Scottish banks could not be sure of a bailout in the event of another financial crisis if the country decided to use the pound informally, according to financial experts.
The National Institute of Economic and Social Research (NIESR) warned an informal currency union – also known as dollarisation or sterlingisation – would impact on the financial sector’s ability to export services, its new balance of payments and its economic prosperity.
The report was published as Alex Salmond came under increased pressure to reveal his “plan B” on currency for an independent Scotland.
The first minister insists Westminster will agree to a formal currency union because it is in both government’s best interests, even though it has been rejected by the Chancellor and opposition leaders.
Dr Angus Armstrong and Dr David McCarthy, from NIESR, have looked at the options for an independent Scotland to be lender of last resort to Scottish institutions in a financial crisis, if it was to opt for the possible “Plan B” of sterlingisation.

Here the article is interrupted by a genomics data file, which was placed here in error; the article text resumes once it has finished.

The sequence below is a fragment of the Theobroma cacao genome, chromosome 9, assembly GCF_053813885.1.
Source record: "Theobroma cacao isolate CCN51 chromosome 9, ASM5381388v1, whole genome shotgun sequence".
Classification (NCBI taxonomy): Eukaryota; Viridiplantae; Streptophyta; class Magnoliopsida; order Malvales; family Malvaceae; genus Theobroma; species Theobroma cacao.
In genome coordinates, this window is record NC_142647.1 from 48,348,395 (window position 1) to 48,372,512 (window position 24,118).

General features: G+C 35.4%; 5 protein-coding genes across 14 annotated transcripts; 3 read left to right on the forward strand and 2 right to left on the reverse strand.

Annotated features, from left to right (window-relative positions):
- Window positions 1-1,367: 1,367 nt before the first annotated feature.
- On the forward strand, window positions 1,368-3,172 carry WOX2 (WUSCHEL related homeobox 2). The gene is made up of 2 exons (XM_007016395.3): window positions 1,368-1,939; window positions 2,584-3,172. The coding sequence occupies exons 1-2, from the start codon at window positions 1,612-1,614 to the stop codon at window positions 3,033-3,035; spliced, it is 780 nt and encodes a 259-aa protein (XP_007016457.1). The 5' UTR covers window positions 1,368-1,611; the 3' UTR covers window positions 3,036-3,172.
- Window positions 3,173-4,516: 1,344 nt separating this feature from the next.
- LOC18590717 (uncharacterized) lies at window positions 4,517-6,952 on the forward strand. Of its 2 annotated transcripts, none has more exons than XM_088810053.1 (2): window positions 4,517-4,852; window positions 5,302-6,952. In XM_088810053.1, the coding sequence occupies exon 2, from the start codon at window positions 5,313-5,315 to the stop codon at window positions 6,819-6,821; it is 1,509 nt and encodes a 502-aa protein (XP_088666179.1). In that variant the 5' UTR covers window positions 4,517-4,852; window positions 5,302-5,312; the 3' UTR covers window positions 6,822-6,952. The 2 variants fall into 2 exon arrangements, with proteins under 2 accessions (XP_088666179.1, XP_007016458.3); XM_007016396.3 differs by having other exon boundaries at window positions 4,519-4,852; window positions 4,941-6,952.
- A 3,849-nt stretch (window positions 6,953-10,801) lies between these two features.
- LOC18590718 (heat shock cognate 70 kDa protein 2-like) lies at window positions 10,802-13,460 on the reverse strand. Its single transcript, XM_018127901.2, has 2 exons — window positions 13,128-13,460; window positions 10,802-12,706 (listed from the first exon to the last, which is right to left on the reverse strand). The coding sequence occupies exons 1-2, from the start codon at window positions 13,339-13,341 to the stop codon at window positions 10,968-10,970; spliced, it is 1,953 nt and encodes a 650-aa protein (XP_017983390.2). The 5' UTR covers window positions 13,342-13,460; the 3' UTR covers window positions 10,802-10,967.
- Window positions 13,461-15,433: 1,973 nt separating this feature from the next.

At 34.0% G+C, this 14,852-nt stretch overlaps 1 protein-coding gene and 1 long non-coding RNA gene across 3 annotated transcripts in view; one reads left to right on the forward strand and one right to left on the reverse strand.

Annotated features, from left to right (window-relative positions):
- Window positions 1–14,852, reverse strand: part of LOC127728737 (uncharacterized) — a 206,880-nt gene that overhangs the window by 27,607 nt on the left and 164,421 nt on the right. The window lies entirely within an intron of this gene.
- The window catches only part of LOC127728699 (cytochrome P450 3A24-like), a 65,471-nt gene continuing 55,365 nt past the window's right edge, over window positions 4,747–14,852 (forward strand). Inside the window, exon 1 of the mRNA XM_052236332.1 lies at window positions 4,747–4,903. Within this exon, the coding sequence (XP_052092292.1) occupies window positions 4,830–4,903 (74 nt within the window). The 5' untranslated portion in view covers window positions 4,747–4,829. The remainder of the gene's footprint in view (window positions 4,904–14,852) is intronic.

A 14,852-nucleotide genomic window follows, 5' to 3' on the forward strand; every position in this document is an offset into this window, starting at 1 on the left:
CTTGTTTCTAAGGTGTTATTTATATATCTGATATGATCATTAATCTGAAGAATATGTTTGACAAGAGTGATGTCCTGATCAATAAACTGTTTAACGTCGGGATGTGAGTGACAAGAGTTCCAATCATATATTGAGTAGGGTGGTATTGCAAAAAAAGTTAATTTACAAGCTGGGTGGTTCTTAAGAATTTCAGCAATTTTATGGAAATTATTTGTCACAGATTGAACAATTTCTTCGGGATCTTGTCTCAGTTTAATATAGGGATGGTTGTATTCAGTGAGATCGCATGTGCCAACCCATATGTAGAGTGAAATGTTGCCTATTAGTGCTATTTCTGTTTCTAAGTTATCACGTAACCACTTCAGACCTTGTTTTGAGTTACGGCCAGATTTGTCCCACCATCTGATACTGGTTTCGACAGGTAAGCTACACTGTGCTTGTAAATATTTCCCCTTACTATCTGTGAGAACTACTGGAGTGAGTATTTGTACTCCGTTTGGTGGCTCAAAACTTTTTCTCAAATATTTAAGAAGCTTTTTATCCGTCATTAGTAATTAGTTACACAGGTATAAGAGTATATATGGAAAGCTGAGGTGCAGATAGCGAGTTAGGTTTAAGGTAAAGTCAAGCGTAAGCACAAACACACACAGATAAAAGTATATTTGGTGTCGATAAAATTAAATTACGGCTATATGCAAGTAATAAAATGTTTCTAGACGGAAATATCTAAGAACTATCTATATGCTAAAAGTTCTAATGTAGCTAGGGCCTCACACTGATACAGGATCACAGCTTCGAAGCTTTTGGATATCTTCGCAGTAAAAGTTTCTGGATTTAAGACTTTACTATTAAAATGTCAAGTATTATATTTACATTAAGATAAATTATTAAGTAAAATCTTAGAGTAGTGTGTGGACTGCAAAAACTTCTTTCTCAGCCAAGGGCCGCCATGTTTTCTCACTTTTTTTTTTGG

They looked at the creation of a Scottish insurance fund, negotiating a commercial lender of last resort with the Bank of England, or relying on the European banking union which is in its early stages.
The authors concluded the only viable option would involve terms that were “unlikely to be acceptable to an independent government”.
Chief Secretary to the Treasury Danny Alexander said the report “confirms that borrowing the pound would be damaging for a separate Scotland’s economy and a terrible choice for Scotland’s financial sector”.
Scottish Liberal Democrat leader Willie Rennie said: “This research matters because people deserve to know if their mortgages and pensions would be protected securely in the event of a financial crisis.”
Mr Salmond is adamant that whichever party is in power at Westminster, it will agree to a formal currency union as would save business in the rest of the UK £600million a year in transaction charges and the UK government would not be responsible for the entire national debt of £1.3trillion.
“It is Scotland’s pound. It does not belong to George Osborne. It does not belong to Ed Balls. It is Scotland’s pound, and we are keeping it,” he said.
Labour leader Johan Lamont said: “It is not for the first minister, no matter how limitless he thinks his powers are, to determine what is in the national interest of another country.”